Every one of those people has a story to tell, every team has a history. It is totally overwhelming. It takes years to learn who they are. It is not possible to follow all of it in real time. [Unless you are Paul Truswell.] The nature of this racing means information doesn’t come to light for half an hour or an hour. Or lots of things happen at once.

To manage this, break it into chunks. Just pick your favourites in each class. And pick the likely winners in each class. Or those whose stories you like. Focus on following those on the screens and on the live timing. Everything else will flow from there. You’ll pick up everything else you need to know as you go along.

Often you get close racing, often there are long periods where are you waiting for it to play out. A strategy call might be made at 6pm, you may not see the payoff until 11pm, when all of a sudden that 6pm decision to triple-stint every driver puts a car into the lead. Be patient, but also pay attention.

Your Fuel Strategy

Eat small, eat regularly.

A great tip is to eat small, eat often. Do stick to your meal times but make it a moderate or small meal. Don’t have a great big meal, it’ll just make you sleepy. It can be fun to gorge on a Chinese takeaway or a big pizza just as you would on a film night, but if you plan to follow the race all night long – or have just a small sleep to resume in the early hours- this is the worst thing to do. Over-eating means you sleep for hours.

Get a supply of snacks. Nuts, fruit, chocolate. Mix it up. First it keeps your energy up, second it gets you up and walking around to the kitchen and back, and third it gives you a break from the screen and the concentration.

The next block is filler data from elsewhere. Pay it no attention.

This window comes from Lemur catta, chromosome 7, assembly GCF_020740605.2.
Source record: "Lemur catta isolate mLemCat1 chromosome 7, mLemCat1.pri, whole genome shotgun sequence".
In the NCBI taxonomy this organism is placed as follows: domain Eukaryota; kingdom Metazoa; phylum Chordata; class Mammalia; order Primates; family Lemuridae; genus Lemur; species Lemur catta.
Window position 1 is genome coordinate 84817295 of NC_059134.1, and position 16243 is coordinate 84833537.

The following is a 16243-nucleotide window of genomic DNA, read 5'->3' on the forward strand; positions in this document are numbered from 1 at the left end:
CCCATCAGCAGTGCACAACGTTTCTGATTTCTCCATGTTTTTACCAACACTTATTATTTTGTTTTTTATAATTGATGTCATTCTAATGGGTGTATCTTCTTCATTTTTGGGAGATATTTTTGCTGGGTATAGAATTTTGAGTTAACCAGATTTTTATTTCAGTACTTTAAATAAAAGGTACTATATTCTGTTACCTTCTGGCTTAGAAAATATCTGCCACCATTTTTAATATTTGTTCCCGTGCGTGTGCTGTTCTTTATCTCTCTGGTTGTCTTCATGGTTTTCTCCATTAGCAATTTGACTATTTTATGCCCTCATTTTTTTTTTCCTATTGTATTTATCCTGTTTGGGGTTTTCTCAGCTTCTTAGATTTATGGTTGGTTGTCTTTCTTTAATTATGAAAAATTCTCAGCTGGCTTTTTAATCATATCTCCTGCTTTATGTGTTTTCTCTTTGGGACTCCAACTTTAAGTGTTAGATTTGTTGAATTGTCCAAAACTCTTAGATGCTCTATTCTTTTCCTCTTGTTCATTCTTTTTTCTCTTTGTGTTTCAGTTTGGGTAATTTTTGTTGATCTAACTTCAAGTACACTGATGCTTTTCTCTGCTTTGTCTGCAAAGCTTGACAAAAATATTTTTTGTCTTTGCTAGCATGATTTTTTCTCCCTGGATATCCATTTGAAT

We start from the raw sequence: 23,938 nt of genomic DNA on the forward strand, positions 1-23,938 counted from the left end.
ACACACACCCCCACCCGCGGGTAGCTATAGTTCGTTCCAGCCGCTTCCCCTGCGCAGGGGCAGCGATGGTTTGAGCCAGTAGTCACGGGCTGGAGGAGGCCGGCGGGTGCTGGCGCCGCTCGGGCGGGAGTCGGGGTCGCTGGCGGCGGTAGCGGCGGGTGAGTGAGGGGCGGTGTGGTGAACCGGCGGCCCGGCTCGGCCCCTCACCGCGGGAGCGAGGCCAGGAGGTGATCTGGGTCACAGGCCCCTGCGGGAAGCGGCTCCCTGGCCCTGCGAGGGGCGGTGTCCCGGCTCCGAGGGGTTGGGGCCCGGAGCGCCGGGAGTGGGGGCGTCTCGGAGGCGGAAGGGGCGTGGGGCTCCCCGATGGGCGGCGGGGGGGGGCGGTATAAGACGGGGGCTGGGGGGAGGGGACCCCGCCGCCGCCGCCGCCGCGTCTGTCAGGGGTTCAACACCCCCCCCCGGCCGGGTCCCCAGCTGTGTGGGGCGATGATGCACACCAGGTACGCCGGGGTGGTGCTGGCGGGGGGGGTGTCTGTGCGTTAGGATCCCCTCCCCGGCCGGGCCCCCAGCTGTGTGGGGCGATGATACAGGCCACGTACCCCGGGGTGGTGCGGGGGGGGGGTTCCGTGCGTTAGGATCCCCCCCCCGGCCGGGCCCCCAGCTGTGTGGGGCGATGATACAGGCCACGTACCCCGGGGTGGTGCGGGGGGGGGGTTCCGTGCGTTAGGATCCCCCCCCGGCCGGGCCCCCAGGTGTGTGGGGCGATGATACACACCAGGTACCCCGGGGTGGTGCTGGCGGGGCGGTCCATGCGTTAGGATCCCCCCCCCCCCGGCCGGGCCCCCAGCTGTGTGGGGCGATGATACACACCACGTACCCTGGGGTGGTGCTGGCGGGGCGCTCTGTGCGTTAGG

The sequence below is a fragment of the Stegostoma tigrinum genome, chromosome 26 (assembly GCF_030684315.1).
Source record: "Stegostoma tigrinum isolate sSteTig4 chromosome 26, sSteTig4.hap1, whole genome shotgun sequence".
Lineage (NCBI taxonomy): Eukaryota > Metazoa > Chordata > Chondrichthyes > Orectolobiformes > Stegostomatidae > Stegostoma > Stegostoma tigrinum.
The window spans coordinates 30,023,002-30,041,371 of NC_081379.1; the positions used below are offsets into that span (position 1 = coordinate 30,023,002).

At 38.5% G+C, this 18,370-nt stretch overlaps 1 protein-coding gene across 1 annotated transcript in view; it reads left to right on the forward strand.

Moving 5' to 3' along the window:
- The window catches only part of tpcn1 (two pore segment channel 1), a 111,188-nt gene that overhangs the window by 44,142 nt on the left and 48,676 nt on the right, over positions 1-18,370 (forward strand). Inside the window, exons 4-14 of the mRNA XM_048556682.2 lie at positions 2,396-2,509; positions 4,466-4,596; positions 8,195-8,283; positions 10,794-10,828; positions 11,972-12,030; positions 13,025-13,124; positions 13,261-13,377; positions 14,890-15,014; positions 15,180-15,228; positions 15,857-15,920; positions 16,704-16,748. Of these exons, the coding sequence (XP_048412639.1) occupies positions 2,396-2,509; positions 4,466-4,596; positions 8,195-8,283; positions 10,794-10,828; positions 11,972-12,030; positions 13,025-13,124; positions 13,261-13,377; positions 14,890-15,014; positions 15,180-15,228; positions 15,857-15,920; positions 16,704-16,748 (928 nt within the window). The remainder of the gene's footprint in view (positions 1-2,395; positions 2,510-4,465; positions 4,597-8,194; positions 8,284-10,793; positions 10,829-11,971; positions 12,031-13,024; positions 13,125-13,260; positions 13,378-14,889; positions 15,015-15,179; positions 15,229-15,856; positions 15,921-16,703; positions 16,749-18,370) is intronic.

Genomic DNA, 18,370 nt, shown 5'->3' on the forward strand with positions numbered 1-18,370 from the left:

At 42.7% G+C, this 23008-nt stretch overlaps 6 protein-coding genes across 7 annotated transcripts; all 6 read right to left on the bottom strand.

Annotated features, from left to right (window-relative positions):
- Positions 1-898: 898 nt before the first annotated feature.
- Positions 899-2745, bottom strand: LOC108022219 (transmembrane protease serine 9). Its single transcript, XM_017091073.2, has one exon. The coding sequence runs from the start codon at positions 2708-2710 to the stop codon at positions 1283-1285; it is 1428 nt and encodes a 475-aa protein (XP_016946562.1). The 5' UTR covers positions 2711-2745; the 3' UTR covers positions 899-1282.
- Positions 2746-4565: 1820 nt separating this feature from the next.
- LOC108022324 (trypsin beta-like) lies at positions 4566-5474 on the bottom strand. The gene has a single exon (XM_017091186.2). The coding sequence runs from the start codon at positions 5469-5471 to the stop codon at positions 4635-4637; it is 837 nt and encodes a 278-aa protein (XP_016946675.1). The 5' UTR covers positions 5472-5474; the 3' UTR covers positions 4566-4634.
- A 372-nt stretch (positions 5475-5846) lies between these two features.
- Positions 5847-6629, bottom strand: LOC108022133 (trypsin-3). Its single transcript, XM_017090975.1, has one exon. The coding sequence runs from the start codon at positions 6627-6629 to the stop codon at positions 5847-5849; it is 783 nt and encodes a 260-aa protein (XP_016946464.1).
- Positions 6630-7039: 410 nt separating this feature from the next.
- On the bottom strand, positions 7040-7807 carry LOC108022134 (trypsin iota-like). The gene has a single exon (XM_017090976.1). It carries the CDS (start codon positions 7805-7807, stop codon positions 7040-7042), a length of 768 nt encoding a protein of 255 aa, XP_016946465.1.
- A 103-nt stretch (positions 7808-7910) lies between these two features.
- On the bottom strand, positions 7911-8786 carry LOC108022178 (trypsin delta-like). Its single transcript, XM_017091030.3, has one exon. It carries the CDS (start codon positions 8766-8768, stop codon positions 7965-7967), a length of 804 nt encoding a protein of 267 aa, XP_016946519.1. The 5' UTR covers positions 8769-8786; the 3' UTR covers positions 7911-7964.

And fruit is the best. No, seriously. A banana every few hours, or some grapes by your side, or even strawberries and raspberries with ice cream. You can try all the energy drinks and coffee and chocolate in the world – and I recommend having some – but nothing works better for me than the natural properties of fruit for a pick-me-up. Again don’t rely on it, it’s racing, have a bag of M&Ms too!

Okay this is a tough one. Especially if you are like me and drink several cups of tea or coffee every day in the 9-to-5 at the office. Don’t have too much caffeine. Whether it is tea or energy drinks, just have one every few hours. All of these things work best when you don’t build a resistance to them by having them all the time. If your body is used to a lower level, when you do have one, you get a bigger kick.

Instead, have plenty of bottled water nearby. It really does help. Use the caffeine drinks to give you a kick when you start to flag. But not with less than an hour to go, after all, you want to be able to sleep after the race.

Conclusion

  • Eat small.
  • Get your tools – live timing, video streams, commentary, social media.
  • Pick your faves and follow them, disregard others.

I hope these tips help your experience with endurance racing and that you become a long-time fan!

A Close End to the 2012 Rolex Daytona 24

What a brilliant result at the Rolex 24 at Daytona!

A popular win in Justin Wilson in his first professional race since his injury last season in IndyCar. I don’t follow Grand-Am racing but I heard on the coverage that Michael Shank Racing are popular winners in the paddock. Wilson and his teammates including NASCAR’s AJ Allmendinger and Grand-Am regulars Ozz Negri and John Pew put in solid drives all race long. Flawless.